The consumption will decline at a rate of 10% in 2029-2034, 30% in 2035-2039, 50% in 2040-2044 and 80% from 2045, he said, adding this issue has been included in the provisions of the Law on Environmental Protection 2020 and related documents.
According to Cuong, to realise the above-mentioned roadmap, his department has coordinated with the World Bank, the United Nations Environment Programme (UNEP) and relevant agencies and experts to devise a plan for the management and elimination of HFCs in Vietnam phase I (known as KIP I).
Through surveying, collecting and analysing data, specialised management agencies have grasped the situation of HFC consumption in Vietnam and forecast growth trends. Their aim is to determine the necessary interventions in terms of mechanisms, investments and technical support to achieve the reduction of HFC consumption in line with international commitments.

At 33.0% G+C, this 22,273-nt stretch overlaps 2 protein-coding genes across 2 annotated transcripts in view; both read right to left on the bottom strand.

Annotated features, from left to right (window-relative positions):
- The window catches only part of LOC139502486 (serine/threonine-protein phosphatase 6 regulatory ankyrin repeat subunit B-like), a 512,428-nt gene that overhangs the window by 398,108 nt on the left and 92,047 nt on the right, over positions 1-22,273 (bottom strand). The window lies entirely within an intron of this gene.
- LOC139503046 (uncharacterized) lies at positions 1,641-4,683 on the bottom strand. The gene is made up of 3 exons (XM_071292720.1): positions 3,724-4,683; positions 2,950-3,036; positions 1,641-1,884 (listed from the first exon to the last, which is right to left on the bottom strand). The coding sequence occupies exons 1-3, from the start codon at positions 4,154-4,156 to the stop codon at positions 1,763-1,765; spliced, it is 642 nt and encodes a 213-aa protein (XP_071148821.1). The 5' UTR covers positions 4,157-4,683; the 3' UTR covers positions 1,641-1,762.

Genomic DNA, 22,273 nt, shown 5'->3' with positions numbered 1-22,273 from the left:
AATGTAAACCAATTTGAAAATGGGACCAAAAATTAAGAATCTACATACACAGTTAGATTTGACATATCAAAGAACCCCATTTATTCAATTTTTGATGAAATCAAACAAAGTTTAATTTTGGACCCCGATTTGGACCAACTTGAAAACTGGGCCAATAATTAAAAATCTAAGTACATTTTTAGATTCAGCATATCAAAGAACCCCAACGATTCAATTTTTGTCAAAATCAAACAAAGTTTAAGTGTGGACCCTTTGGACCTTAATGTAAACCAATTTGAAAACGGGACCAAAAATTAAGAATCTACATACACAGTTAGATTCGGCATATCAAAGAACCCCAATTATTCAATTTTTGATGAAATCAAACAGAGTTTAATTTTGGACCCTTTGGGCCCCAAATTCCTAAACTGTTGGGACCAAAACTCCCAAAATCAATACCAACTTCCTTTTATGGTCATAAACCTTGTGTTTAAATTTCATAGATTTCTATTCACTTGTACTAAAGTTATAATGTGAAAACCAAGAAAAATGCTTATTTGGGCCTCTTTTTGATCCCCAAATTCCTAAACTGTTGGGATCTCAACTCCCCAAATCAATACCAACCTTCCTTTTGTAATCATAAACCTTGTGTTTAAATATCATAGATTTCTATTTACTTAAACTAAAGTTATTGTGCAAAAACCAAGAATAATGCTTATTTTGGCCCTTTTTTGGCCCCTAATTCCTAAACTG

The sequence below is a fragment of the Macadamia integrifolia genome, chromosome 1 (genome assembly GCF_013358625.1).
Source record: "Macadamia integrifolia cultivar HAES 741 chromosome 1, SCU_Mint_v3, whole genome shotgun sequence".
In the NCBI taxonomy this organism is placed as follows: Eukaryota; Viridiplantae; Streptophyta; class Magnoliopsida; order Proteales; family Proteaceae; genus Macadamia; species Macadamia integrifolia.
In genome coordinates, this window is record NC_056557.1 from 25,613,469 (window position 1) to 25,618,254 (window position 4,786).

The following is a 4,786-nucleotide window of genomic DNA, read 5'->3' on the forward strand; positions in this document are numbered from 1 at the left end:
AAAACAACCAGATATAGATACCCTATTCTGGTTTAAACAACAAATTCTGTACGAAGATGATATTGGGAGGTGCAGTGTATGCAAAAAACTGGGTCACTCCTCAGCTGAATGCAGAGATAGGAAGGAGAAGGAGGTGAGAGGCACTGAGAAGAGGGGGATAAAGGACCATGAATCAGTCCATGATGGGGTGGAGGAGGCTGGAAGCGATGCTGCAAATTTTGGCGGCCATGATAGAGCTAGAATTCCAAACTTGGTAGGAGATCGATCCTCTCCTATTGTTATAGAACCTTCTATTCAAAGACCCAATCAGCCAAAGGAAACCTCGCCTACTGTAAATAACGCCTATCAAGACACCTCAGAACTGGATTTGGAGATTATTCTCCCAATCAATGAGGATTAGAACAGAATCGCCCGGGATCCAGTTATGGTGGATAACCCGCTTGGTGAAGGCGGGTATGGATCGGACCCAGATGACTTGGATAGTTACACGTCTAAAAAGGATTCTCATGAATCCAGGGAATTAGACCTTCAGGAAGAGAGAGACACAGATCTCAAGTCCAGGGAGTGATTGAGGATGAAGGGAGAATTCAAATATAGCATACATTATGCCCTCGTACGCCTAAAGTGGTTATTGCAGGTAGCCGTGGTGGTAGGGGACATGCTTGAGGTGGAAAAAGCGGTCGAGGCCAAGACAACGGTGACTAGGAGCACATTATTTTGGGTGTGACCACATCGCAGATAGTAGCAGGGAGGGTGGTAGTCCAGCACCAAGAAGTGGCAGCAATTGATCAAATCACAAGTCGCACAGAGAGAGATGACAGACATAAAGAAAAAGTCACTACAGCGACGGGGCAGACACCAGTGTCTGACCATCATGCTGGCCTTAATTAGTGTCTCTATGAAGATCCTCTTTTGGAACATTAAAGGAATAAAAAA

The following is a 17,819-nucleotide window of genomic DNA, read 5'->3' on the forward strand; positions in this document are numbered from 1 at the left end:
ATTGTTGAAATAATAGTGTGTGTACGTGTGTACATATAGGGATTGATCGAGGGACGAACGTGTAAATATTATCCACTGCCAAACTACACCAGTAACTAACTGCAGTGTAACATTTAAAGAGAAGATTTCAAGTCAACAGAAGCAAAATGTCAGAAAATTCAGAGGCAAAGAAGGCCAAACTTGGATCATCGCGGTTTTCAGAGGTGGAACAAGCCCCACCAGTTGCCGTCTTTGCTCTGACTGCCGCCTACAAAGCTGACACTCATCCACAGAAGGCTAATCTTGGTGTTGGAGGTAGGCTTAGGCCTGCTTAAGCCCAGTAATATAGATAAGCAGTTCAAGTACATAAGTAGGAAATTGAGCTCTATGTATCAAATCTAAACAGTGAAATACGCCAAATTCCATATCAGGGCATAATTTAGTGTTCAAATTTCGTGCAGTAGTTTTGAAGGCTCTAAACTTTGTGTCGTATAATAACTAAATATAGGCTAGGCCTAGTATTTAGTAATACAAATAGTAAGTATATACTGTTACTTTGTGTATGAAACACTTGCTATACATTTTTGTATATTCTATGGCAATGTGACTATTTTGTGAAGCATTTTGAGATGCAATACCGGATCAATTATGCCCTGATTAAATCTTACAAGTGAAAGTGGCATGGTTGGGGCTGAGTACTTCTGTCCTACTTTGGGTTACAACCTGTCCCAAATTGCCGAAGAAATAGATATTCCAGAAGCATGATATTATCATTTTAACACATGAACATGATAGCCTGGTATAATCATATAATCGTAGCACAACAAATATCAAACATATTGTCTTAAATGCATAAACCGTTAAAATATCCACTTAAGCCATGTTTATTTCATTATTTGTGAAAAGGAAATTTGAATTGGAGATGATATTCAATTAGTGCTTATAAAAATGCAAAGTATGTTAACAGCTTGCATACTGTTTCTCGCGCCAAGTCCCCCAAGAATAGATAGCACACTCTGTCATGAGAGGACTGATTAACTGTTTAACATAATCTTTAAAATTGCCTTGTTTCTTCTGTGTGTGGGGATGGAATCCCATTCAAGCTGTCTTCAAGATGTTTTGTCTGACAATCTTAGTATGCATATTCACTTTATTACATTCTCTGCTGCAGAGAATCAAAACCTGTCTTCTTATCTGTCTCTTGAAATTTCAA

Angela Armstrong, WB’s Programme Manager for the Montreal Protocol Implementation, said that Vietnam has made great efforts in stopping the use of ozone-depleting substances under the protocol.
However, she said, to gradually eliminate HFCs, it is necessary for agencies to combine many solutions in using energy efficiency, refrigeration equipment with low greenhouse effect and setting specific HFC levels to industries.
The official also underlined the need to adopt advanced technologies and policy interventions to ensure the country’s compliance with the roadmap.
In January 1994, Vietnam became one of the first countries to ratify the Vienna Convention for the Protection of the Ozone Layer and the Montreal Protocol on Substances that Deplete the Ozone Layer.
Vietnam has eliminated the consumption of CFC, Halon, and CTC since January 1, 2010 and completely stopped the use of HCFC-141b and Methyl Bromide since January 1, 2015, in line with the roadmap set in the protocol. As a result, the country fulfilled its obligation to eliminate 10% of the HCFC consumption. This rate will be raised to 35% in 2020-2025 period.